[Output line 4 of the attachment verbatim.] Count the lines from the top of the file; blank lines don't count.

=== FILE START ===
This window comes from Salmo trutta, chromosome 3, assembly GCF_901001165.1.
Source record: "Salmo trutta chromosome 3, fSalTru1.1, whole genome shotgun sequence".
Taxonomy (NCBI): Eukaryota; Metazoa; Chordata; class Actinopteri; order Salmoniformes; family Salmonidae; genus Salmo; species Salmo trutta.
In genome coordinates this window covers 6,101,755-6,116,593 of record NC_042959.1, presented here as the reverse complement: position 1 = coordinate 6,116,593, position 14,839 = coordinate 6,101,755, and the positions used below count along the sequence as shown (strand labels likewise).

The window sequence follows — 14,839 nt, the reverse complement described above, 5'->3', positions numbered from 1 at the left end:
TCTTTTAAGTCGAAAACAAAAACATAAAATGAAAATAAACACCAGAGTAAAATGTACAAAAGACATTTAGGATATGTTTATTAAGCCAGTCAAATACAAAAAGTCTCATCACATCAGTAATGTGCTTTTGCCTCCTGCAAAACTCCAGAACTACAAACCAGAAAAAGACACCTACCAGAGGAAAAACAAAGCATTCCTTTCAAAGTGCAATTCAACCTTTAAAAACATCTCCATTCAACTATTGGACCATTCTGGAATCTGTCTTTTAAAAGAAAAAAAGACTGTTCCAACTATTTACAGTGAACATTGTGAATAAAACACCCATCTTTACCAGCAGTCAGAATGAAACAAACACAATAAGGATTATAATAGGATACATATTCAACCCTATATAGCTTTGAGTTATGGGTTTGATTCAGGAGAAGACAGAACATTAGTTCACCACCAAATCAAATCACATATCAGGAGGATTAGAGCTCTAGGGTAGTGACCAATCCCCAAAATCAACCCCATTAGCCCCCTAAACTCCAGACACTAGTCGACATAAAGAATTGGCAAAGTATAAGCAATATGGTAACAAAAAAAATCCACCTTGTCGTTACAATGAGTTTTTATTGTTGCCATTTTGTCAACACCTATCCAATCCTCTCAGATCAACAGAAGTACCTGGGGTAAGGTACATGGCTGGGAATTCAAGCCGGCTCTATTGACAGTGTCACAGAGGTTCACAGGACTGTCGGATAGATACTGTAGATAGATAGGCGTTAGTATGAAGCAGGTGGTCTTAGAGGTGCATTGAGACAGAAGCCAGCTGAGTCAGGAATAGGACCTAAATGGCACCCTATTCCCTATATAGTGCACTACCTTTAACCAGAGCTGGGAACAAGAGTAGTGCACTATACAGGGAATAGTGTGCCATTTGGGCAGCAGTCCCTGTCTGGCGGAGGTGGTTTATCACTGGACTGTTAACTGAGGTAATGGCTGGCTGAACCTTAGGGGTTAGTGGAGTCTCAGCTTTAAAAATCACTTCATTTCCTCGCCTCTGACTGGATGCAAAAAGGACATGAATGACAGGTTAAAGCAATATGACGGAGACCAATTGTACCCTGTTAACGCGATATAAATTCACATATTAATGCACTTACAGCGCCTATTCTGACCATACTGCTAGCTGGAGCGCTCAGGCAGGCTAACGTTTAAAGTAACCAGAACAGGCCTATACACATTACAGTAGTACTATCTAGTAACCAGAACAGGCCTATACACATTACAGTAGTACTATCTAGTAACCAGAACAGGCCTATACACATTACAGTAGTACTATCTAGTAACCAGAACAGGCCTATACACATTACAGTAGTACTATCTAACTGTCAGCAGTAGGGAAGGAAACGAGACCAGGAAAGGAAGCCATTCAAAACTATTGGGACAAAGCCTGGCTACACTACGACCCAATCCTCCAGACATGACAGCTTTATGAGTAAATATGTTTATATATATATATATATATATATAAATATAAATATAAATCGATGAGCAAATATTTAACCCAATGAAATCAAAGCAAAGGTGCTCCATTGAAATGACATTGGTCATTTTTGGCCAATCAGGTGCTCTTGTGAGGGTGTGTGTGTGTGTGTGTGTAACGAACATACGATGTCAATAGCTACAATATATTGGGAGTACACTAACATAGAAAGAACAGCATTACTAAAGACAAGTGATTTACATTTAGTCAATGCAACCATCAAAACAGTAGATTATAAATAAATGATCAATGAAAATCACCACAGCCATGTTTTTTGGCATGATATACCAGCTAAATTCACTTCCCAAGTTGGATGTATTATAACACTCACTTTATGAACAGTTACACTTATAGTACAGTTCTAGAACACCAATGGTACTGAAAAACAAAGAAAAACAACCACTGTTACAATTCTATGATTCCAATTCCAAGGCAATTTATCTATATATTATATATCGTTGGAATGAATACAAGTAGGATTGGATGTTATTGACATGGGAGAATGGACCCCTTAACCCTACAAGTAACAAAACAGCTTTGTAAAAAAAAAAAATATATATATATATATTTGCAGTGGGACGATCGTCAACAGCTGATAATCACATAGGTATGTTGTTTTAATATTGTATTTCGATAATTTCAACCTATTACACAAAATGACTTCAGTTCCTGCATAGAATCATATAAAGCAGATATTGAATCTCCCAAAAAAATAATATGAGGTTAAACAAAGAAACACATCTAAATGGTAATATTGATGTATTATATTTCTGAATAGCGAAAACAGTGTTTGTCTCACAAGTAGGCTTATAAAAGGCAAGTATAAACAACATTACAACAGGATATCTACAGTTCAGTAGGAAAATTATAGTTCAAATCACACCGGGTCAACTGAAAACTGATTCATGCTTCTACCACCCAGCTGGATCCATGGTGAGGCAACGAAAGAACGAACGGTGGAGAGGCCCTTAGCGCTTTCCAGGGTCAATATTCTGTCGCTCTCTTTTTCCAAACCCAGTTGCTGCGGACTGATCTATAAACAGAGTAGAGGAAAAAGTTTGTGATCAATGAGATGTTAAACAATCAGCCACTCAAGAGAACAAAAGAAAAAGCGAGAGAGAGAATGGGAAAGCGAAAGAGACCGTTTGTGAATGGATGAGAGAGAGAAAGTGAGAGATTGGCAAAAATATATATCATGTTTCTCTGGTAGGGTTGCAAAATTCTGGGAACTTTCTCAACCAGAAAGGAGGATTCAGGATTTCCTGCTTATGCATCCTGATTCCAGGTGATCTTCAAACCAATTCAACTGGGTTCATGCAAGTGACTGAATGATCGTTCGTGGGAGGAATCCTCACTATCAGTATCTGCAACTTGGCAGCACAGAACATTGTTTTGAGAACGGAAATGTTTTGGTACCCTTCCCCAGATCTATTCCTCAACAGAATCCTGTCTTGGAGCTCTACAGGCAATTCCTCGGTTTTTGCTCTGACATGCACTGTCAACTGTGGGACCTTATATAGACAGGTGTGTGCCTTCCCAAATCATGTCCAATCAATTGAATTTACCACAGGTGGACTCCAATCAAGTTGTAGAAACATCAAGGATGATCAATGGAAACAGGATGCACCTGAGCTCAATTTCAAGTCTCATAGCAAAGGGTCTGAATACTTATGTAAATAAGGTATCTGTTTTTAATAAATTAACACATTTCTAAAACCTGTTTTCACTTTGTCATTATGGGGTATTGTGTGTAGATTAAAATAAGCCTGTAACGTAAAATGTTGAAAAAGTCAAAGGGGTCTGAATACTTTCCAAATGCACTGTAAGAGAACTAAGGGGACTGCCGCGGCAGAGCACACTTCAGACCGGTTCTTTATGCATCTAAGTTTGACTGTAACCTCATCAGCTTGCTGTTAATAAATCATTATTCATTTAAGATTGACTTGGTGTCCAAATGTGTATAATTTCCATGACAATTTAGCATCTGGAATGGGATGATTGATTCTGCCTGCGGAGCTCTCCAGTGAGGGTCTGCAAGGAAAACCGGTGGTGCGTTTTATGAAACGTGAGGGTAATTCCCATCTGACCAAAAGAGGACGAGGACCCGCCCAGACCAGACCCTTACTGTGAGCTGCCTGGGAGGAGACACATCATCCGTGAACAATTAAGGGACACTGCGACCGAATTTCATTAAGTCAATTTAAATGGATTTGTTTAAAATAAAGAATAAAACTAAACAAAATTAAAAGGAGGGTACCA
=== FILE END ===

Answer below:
In genome coordinates this window covers 6,101,755-6,116,593 of record NC_042959.1, presented here as the reverse complement: position 1 = coordinate 6,116,593, position 14,839 = coordinate 6,101,755, and the positions used below count along the sequence as shown (strand labels likewise).